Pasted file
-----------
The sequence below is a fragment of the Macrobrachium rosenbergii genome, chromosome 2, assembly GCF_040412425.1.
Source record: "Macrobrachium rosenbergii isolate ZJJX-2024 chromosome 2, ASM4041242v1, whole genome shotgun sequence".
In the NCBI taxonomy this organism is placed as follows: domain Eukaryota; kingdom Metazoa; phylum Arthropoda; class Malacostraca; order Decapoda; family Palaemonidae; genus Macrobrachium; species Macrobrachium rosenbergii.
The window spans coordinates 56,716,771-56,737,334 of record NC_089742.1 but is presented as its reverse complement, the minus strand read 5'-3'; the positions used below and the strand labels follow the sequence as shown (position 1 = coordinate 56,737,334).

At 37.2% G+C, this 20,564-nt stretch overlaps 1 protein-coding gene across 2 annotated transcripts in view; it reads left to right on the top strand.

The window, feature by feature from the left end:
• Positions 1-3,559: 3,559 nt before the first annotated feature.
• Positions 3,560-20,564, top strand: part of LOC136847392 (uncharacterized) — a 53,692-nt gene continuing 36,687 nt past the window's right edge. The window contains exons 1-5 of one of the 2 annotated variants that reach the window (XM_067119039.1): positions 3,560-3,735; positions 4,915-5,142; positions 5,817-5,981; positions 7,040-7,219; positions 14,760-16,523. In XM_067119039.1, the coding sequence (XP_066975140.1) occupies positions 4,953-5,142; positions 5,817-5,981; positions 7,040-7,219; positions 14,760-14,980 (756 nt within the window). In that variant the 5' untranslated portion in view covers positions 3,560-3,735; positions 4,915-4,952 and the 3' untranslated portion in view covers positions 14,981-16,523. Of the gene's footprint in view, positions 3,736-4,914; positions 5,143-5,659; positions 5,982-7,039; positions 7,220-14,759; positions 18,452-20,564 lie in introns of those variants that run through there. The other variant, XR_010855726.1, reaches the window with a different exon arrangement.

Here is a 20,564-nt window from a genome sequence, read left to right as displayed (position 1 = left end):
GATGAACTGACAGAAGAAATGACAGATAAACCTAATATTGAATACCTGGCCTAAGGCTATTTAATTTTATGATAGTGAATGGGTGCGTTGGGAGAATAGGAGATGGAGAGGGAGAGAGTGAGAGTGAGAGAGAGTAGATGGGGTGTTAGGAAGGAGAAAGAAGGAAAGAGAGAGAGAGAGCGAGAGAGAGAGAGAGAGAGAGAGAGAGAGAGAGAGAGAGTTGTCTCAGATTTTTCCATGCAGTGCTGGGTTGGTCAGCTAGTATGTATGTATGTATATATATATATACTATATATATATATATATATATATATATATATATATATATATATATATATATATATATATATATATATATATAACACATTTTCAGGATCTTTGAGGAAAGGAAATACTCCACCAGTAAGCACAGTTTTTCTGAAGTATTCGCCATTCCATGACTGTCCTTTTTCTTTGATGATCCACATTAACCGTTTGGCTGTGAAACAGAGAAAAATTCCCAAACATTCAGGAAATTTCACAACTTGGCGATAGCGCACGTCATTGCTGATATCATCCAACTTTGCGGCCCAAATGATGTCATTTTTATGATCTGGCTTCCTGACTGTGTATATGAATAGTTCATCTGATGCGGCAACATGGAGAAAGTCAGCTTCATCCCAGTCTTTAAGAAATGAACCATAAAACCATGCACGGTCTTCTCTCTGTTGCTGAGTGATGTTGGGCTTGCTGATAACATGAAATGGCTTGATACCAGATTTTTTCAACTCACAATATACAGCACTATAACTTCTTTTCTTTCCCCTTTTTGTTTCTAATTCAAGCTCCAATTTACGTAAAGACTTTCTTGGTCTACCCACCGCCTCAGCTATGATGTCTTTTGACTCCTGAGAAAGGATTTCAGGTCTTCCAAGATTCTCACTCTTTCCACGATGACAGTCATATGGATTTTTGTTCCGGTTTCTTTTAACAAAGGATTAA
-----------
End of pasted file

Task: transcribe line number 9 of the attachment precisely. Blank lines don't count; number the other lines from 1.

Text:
Here is a 20,564-nt window from a genome sequence, read left to right as displayed (position 1 = left end):